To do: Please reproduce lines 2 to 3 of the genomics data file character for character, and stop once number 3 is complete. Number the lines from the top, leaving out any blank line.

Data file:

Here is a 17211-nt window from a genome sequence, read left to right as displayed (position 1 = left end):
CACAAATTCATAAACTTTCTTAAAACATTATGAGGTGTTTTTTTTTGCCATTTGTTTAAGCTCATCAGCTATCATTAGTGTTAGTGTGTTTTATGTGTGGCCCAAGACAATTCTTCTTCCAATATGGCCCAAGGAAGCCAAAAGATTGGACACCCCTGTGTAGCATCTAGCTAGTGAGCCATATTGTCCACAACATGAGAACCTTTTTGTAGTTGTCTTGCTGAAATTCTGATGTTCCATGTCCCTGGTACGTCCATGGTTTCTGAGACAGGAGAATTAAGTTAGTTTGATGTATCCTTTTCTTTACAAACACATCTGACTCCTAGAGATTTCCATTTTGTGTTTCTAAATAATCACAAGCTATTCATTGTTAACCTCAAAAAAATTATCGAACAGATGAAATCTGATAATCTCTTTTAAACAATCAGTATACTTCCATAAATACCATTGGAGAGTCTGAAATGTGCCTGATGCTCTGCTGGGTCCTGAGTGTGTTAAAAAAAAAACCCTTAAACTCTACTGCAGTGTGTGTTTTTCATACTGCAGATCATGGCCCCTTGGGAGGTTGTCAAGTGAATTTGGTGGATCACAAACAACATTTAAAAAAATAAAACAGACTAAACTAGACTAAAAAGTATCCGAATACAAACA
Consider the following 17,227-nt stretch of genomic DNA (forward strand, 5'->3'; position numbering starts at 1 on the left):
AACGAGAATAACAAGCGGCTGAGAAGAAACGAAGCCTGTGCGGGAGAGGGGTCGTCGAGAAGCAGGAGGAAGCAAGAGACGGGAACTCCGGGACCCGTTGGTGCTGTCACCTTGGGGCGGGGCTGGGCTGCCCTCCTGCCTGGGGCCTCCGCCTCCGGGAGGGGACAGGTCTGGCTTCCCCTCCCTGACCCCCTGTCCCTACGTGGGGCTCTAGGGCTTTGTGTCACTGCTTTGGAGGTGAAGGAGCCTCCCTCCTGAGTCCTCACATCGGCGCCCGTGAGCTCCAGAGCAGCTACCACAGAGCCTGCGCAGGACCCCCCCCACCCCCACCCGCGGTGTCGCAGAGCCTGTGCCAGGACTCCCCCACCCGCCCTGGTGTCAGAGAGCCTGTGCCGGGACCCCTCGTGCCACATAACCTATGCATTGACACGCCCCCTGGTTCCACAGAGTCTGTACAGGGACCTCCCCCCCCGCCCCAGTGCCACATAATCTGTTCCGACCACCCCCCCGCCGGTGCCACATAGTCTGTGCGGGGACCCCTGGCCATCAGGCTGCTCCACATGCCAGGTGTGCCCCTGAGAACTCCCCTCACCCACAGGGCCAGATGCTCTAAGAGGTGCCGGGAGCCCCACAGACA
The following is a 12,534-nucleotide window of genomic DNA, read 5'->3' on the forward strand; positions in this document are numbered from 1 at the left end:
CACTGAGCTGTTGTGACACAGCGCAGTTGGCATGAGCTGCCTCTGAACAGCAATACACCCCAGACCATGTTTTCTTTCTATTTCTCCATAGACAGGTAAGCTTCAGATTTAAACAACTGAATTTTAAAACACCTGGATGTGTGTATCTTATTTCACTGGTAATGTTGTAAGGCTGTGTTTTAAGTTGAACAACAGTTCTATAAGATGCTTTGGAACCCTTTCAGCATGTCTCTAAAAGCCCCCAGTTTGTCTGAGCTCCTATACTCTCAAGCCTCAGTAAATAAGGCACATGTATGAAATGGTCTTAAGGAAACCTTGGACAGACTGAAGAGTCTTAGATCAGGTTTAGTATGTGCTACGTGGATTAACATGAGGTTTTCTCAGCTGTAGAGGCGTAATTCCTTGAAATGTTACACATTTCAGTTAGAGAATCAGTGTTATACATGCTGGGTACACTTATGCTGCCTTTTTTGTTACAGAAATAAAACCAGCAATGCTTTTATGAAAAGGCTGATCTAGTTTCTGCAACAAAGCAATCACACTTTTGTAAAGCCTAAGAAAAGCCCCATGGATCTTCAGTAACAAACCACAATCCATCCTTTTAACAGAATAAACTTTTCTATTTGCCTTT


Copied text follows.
CACAAATTCATAAACTTTCTTAAAACATTATGAGGTGTTTTTTTTTGCCATTTGTTTAAGCTCATCAGCTATCATTAGTGTTAGTGTGTTTTATGTGTGGCCCAAGACAATTCTTCTTCCAATATGGCCCAAGGAAGCCAAAAGATTGGACACCCCTGTGTAGCATCTAGCTAGTGAGCCATATTGTCCACAACATGAGAACCTTTTTGTAGTTGTCTTGCTGAAATTCTGATGTTCCATGTCCCTGGTACGTCCATGGTTTCTGAGACAGGAGAATTAAGTTAGTTTGATGTATCCTTTTCTTTACAAACACATCTGACTCCTAGAGATTTCCATTTTGTGTTTCTAAATAATCACAAGCTATTCATTGTTAACCTCAAAAAAATTATCGAACAGATGAAATCTGATAATCTCTTTTAAACAATCAGTATACTTCCATAAATACCATTGGAGAGTCTGAAATGTGCCTGATGCTCTGCTGGGTCCTGAGTGTGTTAAAAAAAAAACCCTTAAACTCTACTGCAGTGTGTGTTTTTCATACTGCAGATCATGGCCCCTTGGGAGGTTGTCAAGTGAATTTGGTGGATCACAAACAACATTTAAAAAAATAAAACAGACTAAACTAGACTAAAAAGTATCCGAATACAAACA
Consider the following 17,227-nt stretch of genomic DNA (forward strand, 5'->3'; position numbering starts at 1 on the left):